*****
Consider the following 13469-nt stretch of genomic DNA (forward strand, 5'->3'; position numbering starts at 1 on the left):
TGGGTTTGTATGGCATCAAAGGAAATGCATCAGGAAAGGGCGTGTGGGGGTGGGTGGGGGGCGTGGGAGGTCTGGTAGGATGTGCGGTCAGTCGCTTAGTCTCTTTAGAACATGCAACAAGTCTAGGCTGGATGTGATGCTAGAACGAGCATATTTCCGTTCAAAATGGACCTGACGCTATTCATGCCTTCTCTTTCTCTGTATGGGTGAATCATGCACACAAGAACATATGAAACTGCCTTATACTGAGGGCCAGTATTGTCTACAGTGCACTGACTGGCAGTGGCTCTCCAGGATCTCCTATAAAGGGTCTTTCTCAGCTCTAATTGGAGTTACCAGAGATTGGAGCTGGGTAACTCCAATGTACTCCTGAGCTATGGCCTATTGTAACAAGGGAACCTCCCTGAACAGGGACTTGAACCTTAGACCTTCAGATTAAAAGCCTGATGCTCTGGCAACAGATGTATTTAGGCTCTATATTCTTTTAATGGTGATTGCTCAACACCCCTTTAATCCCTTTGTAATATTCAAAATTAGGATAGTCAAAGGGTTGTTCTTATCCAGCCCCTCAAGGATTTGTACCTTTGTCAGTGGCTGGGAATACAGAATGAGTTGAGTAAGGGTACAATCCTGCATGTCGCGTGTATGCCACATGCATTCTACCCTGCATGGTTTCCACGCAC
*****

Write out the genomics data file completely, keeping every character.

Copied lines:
Consider the following 13469-nt stretch of genomic DNA (forward strand, 5'->3'; position numbering starts at 1 on the left):
TGGGTTTGTATGGCATCAAAGGAAATGCATCAGGAAAGGGCGTGTGGGGGTGGGTGGGGGGCGTGGGAGGTCTGGTAGGATGTGCGGTCAGTCGCTTAGTCTCTTTAGAACATGCAACAAGTCTAGGCTGGATGTGATGCTAGAACGAGCATATTTCCGTTCAAAATGGACCTGACGCTATTCATGCCTTCTCTTTCTCTGTATGGGTGAATCATGCACACAAGAACATATGAAACTGCCTTATACTGAGGGCCAGTATTGTCTACAGTGCACTGACTGGCAGTGGCTCTCCAGGATCTCCTATAAAGGGTCTTTCTCAGCTCTAATTGGAGTTACCAGAGATTGGAGCTGGGTAACTCCAATGTACTCCTGAGCTATGGCCTATTGTAACAAGGGAACCTCCCTGAACAGGGACTTGAACCTTAGACCTTCAGATTAAAAGCCTGATGCTCTGGCAACAGATGTATTTAGGCTCTATATTCTTTTAATGGTGATTGCTCAACACCCCTTTAATCCCTTTGTAATATTCAAAATTAGGATAGTCAAAGGGTTGTTCTTATCCAGCCCCTCAAGGATTTGTACCTTTGTCAGTGGCTGGGAATACAGAATGAGTTGAGTAAGGGTACAATCCTGCATGTCGCGTGTATGCCACATGCATTCTACCCTGCATGGTTTCCACGCAC